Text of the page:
‘You can say no’ – navigating life changes with reopening

A social shift took place during the pandemic. People seem to want to be less busy.

Washington Gov. Jay Inslee issued a statewide stay-at-home order on March 23, 2020, to last at least two weeks. After 15 months of a varied lockdown, Washingtonians are gathering again. The streets are full. Traffic jams are back. Celebrations and social invites are happening.

On Wednesday, Washington will move past the "Roadmap to Recovery" plan, and all businesses will be able to return to normal capacity and operation without restrictions unless they require it. The Seattle Mariners, for example, announced its first full-capacity game at T-Mobile Park since September 2019 on July 2 with a fireworks show and a special tribute to frontline workers.

While we are forever grateful for a sense of normalcy, a behavioral shift seems to have taken place for many of us.

Dr. Doyanne Darnell, UW Medicine’s clinical director for psychological services at Harborview Mental Health and Addiction Services, says she is hearing from many patients that they want to change their lives.

“There is this sort of life-or-death aspect to the pandemic, which creates a level of seriousness for people where they're reflecting on what is actually important in my life and who do I want to be spending my time with,” she said.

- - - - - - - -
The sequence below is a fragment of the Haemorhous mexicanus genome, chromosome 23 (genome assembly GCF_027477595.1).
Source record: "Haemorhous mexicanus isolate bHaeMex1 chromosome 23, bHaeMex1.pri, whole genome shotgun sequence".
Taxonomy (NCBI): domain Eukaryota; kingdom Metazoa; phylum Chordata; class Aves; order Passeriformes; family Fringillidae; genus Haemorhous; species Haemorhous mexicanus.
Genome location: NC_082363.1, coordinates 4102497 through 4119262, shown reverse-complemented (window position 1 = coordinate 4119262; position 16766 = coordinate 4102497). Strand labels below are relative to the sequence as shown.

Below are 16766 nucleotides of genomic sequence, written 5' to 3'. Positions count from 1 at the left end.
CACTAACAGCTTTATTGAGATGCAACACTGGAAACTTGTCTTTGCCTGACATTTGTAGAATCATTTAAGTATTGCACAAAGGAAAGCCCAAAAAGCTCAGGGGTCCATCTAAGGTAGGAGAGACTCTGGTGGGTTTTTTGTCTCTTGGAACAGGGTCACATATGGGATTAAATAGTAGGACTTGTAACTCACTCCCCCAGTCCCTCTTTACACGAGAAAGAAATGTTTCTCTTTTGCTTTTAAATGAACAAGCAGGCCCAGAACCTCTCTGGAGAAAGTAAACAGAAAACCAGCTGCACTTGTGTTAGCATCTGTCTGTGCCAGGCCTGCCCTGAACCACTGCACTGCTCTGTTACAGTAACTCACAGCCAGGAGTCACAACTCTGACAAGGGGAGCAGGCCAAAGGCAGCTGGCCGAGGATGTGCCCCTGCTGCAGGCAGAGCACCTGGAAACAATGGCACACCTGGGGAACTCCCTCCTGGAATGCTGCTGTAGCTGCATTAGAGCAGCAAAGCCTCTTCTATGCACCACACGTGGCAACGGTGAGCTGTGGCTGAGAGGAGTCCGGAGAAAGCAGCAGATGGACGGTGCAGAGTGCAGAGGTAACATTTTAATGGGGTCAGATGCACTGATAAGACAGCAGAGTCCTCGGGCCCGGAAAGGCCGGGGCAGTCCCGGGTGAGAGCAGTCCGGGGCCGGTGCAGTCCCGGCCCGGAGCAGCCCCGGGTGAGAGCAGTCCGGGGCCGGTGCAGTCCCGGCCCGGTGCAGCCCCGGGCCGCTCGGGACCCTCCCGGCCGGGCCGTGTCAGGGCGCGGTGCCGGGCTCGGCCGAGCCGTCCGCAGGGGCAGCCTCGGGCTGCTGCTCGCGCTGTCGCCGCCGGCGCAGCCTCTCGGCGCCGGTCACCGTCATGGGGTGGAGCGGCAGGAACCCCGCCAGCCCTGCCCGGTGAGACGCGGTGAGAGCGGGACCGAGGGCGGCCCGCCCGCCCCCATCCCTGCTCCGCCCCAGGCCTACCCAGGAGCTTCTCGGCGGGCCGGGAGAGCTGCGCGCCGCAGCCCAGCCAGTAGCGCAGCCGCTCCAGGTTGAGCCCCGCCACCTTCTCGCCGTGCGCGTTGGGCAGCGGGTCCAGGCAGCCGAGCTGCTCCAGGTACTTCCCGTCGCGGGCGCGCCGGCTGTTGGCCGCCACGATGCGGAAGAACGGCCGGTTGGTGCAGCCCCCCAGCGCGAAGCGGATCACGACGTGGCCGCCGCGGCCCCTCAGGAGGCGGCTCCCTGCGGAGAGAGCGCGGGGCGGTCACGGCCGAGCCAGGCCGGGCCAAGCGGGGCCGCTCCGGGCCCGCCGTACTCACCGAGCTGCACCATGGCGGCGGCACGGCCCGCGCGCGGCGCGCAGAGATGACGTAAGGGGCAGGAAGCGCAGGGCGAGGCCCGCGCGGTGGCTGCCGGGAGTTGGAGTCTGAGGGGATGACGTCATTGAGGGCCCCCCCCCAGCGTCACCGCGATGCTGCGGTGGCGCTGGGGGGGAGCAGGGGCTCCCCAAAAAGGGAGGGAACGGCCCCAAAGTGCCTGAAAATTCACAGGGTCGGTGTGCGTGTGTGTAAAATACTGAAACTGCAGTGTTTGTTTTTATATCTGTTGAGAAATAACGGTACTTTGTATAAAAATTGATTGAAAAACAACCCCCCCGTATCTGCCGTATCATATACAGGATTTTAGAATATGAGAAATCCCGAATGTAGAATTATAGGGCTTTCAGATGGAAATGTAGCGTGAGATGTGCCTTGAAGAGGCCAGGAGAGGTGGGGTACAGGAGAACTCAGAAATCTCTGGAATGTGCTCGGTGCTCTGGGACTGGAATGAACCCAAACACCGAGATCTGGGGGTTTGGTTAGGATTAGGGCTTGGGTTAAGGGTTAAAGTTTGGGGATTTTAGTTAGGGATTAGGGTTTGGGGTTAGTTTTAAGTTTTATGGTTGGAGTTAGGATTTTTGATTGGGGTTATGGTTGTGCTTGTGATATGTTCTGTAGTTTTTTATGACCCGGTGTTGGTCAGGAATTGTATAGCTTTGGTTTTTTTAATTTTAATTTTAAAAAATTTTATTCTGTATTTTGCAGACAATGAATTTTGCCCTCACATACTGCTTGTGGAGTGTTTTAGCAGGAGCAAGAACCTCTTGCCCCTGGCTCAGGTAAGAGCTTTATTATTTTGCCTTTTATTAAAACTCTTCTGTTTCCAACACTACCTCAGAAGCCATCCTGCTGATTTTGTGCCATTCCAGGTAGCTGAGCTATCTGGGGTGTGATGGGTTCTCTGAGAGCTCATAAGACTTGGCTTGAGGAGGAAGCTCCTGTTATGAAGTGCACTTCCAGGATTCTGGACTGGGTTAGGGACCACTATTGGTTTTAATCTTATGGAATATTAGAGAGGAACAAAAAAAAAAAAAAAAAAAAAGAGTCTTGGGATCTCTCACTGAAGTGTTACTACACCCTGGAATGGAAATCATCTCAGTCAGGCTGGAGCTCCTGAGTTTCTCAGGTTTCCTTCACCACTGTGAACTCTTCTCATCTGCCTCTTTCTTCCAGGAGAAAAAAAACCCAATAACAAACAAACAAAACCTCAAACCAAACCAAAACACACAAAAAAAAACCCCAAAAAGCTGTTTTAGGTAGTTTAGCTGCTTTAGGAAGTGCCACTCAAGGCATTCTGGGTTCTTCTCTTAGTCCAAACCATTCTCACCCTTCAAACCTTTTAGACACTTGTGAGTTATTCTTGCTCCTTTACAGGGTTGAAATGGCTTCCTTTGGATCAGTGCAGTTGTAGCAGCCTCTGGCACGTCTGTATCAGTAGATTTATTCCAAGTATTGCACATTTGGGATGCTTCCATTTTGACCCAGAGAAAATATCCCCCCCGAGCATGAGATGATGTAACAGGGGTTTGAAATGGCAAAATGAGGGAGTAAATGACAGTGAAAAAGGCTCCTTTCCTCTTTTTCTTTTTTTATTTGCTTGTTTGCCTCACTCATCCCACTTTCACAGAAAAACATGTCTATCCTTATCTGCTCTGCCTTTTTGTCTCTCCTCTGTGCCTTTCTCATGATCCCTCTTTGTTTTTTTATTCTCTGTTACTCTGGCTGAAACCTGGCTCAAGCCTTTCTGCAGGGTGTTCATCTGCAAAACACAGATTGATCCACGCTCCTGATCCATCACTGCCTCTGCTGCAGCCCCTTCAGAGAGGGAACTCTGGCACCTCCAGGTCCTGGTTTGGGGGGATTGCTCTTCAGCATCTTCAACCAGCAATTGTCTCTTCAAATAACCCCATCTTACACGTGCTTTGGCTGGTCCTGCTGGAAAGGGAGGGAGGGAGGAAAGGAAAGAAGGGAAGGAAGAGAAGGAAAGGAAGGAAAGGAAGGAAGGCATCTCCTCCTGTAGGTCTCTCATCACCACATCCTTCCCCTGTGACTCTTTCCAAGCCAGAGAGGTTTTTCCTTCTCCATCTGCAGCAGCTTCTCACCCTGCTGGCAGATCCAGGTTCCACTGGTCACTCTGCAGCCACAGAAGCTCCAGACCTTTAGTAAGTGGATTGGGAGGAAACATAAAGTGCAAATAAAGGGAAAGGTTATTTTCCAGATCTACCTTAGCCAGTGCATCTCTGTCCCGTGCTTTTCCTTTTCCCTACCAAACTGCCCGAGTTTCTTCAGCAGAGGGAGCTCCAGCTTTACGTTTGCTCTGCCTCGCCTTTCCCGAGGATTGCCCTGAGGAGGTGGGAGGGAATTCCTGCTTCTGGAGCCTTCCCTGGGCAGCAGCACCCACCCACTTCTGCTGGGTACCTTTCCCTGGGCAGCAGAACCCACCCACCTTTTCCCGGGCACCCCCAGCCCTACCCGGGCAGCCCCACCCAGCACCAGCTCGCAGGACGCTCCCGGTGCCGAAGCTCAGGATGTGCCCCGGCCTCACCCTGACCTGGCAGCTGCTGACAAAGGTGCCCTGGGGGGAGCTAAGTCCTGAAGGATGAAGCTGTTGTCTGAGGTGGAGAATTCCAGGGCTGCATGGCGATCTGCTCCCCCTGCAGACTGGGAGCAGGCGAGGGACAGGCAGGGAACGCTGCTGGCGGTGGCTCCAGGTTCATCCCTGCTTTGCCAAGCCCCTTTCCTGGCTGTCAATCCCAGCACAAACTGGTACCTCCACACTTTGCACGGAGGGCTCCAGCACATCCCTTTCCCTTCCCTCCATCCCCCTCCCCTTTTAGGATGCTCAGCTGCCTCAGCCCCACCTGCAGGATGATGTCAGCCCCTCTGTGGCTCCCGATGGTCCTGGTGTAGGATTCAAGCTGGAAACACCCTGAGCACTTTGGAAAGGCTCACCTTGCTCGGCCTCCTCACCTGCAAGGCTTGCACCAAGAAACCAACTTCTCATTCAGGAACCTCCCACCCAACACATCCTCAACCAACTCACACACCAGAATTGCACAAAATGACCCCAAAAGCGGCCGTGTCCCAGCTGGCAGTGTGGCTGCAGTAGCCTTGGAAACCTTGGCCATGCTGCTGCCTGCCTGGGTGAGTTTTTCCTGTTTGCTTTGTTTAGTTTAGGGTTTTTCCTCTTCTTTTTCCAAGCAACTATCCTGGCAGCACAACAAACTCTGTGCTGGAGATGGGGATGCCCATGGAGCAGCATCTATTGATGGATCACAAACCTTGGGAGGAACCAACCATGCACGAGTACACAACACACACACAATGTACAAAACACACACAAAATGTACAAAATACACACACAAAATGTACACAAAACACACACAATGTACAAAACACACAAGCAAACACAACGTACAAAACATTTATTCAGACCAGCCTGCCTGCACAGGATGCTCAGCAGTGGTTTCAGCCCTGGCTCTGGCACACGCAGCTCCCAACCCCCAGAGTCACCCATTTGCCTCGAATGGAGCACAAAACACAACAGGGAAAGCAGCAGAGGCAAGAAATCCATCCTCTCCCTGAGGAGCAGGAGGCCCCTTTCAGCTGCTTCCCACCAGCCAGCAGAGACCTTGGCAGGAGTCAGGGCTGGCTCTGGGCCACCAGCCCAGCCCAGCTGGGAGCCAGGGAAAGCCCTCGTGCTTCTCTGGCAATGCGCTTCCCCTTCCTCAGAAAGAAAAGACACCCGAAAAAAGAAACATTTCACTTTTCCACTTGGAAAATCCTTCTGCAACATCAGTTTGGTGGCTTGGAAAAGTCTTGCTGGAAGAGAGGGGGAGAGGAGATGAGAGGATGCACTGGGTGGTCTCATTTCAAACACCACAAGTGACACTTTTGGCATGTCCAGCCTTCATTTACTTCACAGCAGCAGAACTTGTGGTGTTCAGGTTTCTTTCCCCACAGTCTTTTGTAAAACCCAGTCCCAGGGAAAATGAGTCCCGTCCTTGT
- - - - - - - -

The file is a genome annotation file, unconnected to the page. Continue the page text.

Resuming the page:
A common thing people tell her is that they want to be less busy.

“People have had calendars filled with activities that they realized they didn't enjoy doing that much but they felt a compulsion to do it,” she said. “So my advice to people is ‘So, don’t.’”

Darnell said the pandemic has shown us a new way of being in the world.

As we re-enter society, she said, people are going to feel anxious about how to negotiate being this new person and sustaining what has shifted during the pandemic.

Her advice is to practice saying “no.”

“What is going to be your way to say no to people? And again, you might want to practice that – kind of have it already written out or you said it a couple of times so it feels natural and you kind of stick by it,” she said.

Saying no is hard for many people because we hold on to a deeply held belief that you can only say no if you absolutely have to, according to mindfulness experts.

But as they point out, no doesn't mean you don't care. It means you can't be at your best if you say yes to everything. They say our bodies and minds need time to decompress and let stress melt away. Decompression allows us to have a refreshed mind and more clarity and gives our sympathetic nervous system a break. 

 Darnell said it’s OK to tell people that you need some downtime.

So, as you re-enter society, take things slowly. You don’t need to jump back into society full force. Take your time, the ultimate luxury in life.

-- Bobbi Nodell, bnodell@uw.edu, 206.543.7129


Downloadable media resources:

SoundBites-Log DrDarnell

Broll_navigating reopening

Embeddable Video_navigating reopening

SoundBites-navigating reopening.mp4

Audio-only DrDarnell navigating reopening.mp3


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Tags:psychiatry & behavioral health

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